Planting an Audrey
OpinionGuest Columnist

Planting an Audrey

"I was devastated to learn her true identity. But I told my kids that although Audrey may not be what I expected, she does not deserve to be cold."

Kally Kislowicz
(Photo by Jessica Lewis via Pexels)
(Photo by Jessica Lewis via Pexels)

There were so many trendy hobbies to choose from during the lockdowns of the past year. I’m not super into sourdough, and after six of my friends tried and failed to teach me how to crochet in ninth grade, I decided I did not want to relive that trauma. But I did get into gardening. I bought big ceramic planters for my backyard and painted them (because my gardening phase came right on the heels of my wall-mural painting phase), and I planted strawberries, wildflowers, and red peppers.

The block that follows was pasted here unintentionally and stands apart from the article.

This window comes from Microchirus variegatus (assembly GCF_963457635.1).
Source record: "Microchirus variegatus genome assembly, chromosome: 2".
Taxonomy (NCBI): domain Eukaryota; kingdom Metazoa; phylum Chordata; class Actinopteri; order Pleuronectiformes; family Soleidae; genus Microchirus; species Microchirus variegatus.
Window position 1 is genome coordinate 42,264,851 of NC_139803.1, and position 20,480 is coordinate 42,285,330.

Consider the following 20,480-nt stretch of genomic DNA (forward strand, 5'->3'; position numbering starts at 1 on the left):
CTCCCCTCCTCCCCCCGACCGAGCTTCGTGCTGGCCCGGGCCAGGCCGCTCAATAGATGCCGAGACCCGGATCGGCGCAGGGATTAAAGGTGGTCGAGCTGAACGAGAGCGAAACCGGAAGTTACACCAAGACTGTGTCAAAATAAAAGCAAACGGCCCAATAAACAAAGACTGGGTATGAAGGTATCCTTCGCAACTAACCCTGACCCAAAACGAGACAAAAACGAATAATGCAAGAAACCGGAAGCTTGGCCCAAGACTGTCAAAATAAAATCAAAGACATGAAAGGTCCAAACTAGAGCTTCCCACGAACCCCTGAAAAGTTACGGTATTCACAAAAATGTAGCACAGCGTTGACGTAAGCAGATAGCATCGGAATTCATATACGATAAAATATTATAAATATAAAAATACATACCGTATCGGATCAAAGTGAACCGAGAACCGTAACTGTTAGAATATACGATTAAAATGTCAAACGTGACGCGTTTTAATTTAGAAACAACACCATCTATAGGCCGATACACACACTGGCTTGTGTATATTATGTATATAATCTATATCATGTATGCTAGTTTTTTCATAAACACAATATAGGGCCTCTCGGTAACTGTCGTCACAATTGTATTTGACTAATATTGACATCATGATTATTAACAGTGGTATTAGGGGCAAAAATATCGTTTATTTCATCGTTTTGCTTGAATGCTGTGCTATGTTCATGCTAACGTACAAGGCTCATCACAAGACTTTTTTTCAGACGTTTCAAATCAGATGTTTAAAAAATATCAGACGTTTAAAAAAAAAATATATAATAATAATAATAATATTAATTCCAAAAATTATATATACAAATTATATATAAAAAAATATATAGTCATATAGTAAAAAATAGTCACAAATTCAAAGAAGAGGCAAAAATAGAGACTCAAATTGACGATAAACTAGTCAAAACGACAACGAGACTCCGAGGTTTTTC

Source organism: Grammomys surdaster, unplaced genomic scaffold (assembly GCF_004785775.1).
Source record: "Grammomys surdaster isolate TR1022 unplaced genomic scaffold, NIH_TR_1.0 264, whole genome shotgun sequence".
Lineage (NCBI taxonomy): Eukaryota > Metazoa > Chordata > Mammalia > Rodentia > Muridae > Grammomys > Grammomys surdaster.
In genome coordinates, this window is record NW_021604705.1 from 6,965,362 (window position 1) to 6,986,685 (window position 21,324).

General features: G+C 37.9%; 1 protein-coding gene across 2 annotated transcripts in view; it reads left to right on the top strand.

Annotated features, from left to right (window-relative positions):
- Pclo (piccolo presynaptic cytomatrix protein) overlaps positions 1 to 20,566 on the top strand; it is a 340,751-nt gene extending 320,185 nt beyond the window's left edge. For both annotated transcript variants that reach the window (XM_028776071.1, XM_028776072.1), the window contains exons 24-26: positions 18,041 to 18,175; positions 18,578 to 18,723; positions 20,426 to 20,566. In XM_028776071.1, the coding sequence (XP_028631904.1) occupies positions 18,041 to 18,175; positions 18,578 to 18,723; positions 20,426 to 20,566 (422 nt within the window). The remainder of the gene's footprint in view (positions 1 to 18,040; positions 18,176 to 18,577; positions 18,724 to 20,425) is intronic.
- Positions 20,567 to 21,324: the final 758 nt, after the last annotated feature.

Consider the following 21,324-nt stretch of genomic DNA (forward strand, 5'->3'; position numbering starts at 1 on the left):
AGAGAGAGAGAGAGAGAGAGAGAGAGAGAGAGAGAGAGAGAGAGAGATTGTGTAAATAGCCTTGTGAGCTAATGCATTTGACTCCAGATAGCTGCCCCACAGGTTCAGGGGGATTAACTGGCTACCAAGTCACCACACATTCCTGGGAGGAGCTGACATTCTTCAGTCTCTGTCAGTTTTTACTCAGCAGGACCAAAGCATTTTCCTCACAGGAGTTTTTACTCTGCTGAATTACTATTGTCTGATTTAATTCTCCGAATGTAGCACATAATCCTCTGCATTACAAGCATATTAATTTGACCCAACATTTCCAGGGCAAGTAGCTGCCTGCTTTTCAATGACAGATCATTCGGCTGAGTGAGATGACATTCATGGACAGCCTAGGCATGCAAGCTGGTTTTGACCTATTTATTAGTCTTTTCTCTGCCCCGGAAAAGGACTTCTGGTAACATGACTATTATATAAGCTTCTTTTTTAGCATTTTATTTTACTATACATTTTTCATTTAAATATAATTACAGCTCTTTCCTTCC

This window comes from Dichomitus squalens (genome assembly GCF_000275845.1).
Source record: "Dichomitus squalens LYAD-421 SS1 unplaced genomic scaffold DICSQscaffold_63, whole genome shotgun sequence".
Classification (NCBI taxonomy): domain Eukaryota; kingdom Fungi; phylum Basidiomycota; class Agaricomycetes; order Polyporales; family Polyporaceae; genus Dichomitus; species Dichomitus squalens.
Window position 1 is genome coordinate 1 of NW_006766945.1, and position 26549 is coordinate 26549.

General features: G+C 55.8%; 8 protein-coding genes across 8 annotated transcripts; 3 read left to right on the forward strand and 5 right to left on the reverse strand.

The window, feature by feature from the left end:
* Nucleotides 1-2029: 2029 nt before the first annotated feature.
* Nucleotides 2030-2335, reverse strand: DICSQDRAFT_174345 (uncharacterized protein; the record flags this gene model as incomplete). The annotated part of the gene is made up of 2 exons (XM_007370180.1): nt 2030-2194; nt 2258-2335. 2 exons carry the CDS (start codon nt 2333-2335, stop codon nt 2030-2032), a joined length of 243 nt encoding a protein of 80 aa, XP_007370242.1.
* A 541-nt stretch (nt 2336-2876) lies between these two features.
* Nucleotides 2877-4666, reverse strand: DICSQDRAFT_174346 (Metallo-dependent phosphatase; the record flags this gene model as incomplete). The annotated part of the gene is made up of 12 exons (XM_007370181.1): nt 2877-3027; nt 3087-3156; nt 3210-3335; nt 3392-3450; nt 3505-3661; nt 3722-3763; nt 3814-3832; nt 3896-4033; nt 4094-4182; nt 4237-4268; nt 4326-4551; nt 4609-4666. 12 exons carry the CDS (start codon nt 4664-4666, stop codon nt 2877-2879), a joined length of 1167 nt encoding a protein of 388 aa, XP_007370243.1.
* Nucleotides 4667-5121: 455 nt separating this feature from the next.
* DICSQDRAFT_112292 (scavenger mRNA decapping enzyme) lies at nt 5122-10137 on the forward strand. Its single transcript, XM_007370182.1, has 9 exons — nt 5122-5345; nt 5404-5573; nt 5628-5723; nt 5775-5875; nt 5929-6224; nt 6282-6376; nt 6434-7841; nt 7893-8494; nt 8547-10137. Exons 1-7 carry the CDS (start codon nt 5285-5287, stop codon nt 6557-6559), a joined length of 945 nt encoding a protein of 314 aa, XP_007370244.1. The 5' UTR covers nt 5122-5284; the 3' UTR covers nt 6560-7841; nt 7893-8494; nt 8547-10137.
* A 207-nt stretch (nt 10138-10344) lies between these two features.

The strawberries and wildflowers took off right away. They grew and spread throughout the planter just like nature intended. And while the peppers took a bit longer, those divas soon began to poke their heads up as well. I started to think that my hands, which had failed so spectacularly at crocheting in 1995, might have just been saving themselves for their gardening dexterity in 2020.

I love my little garden. I water it every morning and I move the pots around so they get enough sun. I fret over them and I worry about their options for higher education and keeping them off of Parler.